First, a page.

One thing you will learn pretty quickly when you arrive at Imperial is that everybody thinks their subject is the hardest. The chemists think that their insanely long lab hours make it the hardest degree, the mechanical engineers with their scary maths worksheets think they have it the worst, the medics getting up for placements at 6am everyday have a tough go of things and I have no idea what the electrical engineers do inside the EEE building all day but the ones I know like to complain a lot about their degrees. Everyone has a tough schedule, demanding courseworks and gruelling exams as well as other projects, commitments and compulsory extras (read about the Horizons courses – extracurricular humanties, language and business courses that are compulsory in some faculties – here!
It’s official, I have now been back in London for a month. I am no longer a fresher – it usually takes me a moment or two to remember this when someone asks me what year I’m in – and I do grown up things now that I live in a flat and not halls, like pay rent, set up direct debits and clean the kitchen. Wow.
After a great (but long) summer, it’s been a little bit difficult to settle back in to Imperial life but I’m enjoying my courses so far and also the change to my timetable! Morning labs can be hard to motivate yourself before but on a non-lab day I now get a lie in rather than the continuous 9am starts that I had last year so I’m not complaining too much!
So I’ve mentioned my involvement with the Christian Union before in this blog and the fact I go to week long Christian conferences in my spare time and stuff like that but I’ve never blogged specifically about what being a Christian and studying biology at university means to me. I’m going to (attempt) to do that today. WOOP.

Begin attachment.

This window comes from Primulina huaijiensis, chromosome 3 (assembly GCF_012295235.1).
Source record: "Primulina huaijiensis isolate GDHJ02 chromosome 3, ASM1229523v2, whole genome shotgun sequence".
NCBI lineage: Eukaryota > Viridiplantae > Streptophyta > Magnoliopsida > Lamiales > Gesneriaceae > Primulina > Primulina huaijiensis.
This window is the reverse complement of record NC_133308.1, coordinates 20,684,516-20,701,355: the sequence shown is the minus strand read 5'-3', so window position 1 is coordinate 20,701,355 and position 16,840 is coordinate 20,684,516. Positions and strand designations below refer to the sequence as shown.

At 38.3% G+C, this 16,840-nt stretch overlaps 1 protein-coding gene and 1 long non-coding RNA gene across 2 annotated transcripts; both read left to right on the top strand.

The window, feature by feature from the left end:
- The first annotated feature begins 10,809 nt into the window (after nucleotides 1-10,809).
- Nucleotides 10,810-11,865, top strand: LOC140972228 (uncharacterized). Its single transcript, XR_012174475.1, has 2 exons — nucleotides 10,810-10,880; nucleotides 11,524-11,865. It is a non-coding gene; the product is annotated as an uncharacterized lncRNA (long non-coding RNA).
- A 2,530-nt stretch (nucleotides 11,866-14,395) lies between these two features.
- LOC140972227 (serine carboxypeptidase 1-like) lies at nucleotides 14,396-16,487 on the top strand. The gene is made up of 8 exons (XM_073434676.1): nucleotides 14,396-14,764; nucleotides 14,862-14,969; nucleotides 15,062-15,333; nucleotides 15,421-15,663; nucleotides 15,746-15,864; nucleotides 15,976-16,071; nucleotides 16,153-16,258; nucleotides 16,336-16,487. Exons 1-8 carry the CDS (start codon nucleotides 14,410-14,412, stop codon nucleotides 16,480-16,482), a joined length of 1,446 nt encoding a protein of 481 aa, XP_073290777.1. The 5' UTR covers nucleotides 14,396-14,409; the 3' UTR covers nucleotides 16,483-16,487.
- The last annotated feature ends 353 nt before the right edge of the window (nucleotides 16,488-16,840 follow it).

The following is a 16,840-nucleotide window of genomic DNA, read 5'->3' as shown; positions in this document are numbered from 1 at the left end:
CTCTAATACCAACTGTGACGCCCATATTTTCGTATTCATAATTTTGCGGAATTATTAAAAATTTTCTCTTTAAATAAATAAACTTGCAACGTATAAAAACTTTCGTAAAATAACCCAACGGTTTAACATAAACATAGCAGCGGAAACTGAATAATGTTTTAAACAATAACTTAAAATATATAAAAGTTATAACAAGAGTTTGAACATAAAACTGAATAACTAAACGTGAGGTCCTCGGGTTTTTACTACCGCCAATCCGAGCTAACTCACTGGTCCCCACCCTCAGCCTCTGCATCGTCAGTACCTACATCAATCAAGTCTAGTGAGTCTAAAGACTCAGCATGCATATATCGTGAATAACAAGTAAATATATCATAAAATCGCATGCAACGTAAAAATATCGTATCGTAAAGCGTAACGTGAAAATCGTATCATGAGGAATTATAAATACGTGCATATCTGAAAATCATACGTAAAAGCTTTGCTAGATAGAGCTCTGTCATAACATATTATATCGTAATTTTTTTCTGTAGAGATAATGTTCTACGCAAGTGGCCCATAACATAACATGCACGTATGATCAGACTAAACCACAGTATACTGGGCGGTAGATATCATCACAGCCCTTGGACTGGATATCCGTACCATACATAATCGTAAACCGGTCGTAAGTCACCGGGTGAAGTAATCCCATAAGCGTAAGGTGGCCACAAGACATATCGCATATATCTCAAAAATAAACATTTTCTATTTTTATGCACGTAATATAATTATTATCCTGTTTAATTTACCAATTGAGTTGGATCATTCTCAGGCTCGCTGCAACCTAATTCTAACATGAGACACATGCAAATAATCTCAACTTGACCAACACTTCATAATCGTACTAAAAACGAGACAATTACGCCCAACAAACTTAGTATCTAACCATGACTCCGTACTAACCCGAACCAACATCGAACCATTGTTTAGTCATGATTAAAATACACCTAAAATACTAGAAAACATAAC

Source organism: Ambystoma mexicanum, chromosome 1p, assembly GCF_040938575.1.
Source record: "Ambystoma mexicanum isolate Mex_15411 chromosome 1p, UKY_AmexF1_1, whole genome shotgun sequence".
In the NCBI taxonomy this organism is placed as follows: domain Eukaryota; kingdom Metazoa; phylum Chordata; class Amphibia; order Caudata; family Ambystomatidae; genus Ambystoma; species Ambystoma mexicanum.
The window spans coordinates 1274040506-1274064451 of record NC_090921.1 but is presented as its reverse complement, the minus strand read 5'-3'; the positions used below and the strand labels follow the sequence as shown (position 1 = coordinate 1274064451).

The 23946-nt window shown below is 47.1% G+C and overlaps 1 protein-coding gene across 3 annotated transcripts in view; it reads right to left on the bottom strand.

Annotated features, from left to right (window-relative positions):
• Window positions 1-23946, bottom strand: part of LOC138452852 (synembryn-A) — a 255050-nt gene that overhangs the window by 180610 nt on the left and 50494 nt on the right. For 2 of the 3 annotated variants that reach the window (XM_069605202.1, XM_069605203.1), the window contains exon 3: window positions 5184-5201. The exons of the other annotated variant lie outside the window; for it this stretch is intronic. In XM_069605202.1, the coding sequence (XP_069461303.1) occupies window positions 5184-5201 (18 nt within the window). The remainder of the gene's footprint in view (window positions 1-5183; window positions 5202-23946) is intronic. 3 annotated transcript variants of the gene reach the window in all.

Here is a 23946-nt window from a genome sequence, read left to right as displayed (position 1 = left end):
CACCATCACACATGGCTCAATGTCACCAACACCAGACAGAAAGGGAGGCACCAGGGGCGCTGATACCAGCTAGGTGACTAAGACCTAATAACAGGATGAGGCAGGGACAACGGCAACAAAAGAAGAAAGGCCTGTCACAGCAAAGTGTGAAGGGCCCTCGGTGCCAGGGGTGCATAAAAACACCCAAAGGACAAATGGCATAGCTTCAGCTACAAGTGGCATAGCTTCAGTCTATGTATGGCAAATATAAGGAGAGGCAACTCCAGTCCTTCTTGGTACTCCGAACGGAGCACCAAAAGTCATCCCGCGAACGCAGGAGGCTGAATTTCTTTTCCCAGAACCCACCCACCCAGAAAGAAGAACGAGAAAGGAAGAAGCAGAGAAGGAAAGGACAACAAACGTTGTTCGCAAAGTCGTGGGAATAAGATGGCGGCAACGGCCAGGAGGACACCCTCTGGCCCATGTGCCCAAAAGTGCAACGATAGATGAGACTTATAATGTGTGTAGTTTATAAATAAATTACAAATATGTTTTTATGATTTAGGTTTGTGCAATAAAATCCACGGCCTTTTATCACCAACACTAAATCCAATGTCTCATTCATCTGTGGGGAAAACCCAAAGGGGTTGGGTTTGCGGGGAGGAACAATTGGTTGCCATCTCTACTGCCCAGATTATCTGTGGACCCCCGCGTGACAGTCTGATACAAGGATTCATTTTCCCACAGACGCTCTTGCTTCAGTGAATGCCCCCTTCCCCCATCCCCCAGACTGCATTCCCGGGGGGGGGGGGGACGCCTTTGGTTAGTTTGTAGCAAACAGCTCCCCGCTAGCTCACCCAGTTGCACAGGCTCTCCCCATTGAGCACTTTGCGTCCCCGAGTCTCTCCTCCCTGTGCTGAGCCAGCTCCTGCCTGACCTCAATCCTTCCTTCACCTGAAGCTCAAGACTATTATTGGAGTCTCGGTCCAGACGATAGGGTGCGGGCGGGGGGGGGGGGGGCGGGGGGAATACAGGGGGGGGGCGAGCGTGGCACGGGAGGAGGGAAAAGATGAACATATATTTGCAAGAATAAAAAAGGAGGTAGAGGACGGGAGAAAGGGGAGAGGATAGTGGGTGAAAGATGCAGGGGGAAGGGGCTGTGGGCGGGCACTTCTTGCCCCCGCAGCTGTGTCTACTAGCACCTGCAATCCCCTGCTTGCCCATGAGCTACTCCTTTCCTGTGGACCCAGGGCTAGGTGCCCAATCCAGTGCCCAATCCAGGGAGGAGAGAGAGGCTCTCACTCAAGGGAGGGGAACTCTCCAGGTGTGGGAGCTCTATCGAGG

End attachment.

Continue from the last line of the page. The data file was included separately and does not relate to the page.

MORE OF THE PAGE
So here’s the thing which I think is pretty cool about biology. It’s actually Biblical! People in the Bible were biologists! In Genesis (which is the first book of the Bible) it talks about God bringing all the creatures He created to Adam and Adam deciding what they should be called (Genesis 2:19-20).
I just can’t stay away. I received a really good comment on an old post recently which I wanted to give a decent, long answer to publicly as I think it asks some great questions which will be relevant to many people thinking about choosing their firm and insurance universities very soon! The comment was thus:
Hi, I’ve got an offer to come to Imperial this year to study Biology, I’ve already got my grades because I took a gap year, but I am torn between choosing York and Imperial primarily because York has been ranked higher for student satisfaction and I’m worried going to Imperial I may slightly miss out on the ‘student experience’ living in London.
Now that I’ve finished my biochemistry and microbiology course, I’m no longer performing endless protein assays which require so much pipetting that you leave the lab with your hand seized up in to a crab claw because you’ve been holding a Gilson for two and a half hours. If you study biology, you will no doubt make acquaintances with Gilsons fairly early on in the year. This, my friends, is a Gilson pipette.
They come in a few different sizes and use very fine pipette tips to measure very small amounts of liquid (usually less than a millilitre). They have a dial on the top which you have to turn to set the volume you want to draw up and you have to depress the plunger before you put the tip into the liquid and then release it or you end up sucking stuff in to the barrel.